Comments from Ivan Vodanovich, Director, Vodanovich Law.
Thank you for your enquiry and for highlighting to the public what I personally consider to be such draconian legislation which has placed significant obligations on lawyers (as well as many other businesses) and as you point out will result in increased costs to the public when using legal services.
In my view this legislation has come about as a result of pressure from the United States of America which is upsetting as it questions to a point our sovereignty.
I also question how effective it will be. I wonder how many arrests will result from it compared to the massive inconvenience it will cause the NZ Public. I suspect that there will be very few successful prosecutions as the high level criminals are generally a step ahead of the authorities.
From the point of view of a lawyer I am horrified that under this legislation Client legal privilege has been eroded as we are under an obligation to report anything we consider suspicious in respect of our clients to the DIA. We are not even entitled to question our client about what we find suspicious. We simply have an obligation to report it. This goes against what we have been taught as lawyers as a cornerstone of our profession-the confidential nature of the Lawyer client relationship.
You are correct in your article that clients/customers will need to be patient and be prepared for legal costs to increase.
We are having to sight original proof of address and ID information and have to undertake what is known as CDD (Client due diligence) whenever there is money involved. Lawyers are required to decide what level of CDD needs to be undertaken depending on the facts of each case. This is onerous for the lawyer and annoying and costly for the client the majority of which in my opinion are decent law abiding citizens.
(Coming into force 1/1/2019)
Under Phase 2 of The Anti-Money Laundering and Countering Financing of Terrorism Act 2009 real estate agents are required to conduct due diligence on all sellers before the agent enters into a listing with the seller. For purchasers that process will be carried out by their lawyer.
In general terms there will be a number of steps that the agent and the seller will be required to go through.
Client due diligence (CDD) –
The agent must establish the full legal name(s) of the ‘beneficial owner(s)/real person(s)’ selling the property.
If the property is being sold by a Trust, then all of the Trustees are considered to be ‘beneficial owner(s)/real person(s)’ If the sale is by a Company the ‘beneficial owner(s)/real person(s)’, those who own a 25% or greater share, must be identified.
Sellers can expect to be asked by their agent to provide documentation (Trust Deeds/Company Registration Certificates) to assist in the identification process.
Proof of Identity - ‘Beneficial owner/real person’
Once the agent has established who the ‘beneficial owner(s)/real person(s)’ are, those persons will be required to provide documentation to prove their identity. There are 3 identifications options that can be used.
Option 1 is photographic identification – some examples are a passport, a travel document a firearms licence. The photographic identification must contain the name, date of birth, a photograph, and the signature of the named person.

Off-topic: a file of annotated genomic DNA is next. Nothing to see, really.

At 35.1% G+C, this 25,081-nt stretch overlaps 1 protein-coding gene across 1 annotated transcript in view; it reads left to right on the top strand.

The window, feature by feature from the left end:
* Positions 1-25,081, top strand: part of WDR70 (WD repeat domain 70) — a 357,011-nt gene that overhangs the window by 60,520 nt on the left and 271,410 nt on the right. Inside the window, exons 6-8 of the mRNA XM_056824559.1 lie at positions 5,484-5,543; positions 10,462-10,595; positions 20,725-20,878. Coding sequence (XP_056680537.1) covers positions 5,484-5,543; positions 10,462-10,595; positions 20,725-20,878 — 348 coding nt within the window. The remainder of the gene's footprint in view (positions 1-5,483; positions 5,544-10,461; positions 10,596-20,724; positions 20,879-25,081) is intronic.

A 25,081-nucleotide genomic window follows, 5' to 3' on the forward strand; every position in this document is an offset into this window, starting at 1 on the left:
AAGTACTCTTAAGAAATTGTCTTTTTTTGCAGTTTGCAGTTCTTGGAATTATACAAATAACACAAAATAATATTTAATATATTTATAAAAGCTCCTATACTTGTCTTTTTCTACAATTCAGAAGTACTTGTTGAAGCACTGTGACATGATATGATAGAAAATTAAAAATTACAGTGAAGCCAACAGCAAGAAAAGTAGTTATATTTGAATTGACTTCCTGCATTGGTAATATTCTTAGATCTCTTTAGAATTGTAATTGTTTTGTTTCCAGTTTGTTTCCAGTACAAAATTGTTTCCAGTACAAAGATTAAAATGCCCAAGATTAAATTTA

Option 2 is non-photographic identification – some examples are a birth certificate or a citizenship certificate. For this option supporting identification that includes a photograph of the person named on the non-photographic documentation in the form of a drivers licence, an 18+ card, or an international driver’s license must also be provided.
Option 3 is a NZ drivers licence supported by a bank card, a gold card, or an IRD letter.
Verification of documentation - ‘Beneficial owner/real person’
When the proof of identity documentation has been obtained further steps to verify that the documentation belongs to that person are required. This can be through a face to face process; or for NZ based persons a certificate of verification from a Trusted Referee; or for overseas based persons a certificate of verification from a person authorised in that country to take a statutory declaration.
Nature & purpose
The final step in the process is for the seller to advise the agent why they are selling the property; if they have sold or purchased other properties in the last 5 years, and what they intend to do with the proceeds from this particular sale. The agent must also make a personal assessment of the vendor/seller and decide if further investigations for the reasons for the sale are necessary.
The agent must then record all of that information in a database system that can be available for the ‘supervisor’ (The Ministry of Internal Affairs) to audit and review.
Clearly this is all going to impose additional responsibility of the agent, but equally clearly it will impose a far greater level of disclosure for sellers and there will need to be an understanding that whereas a lot of the information required could previously have been seen as personal and private to the seller, that will no longer be the situation.
Courtesy of Max House, Compliance Manager, Barfoot & Thompson Ltd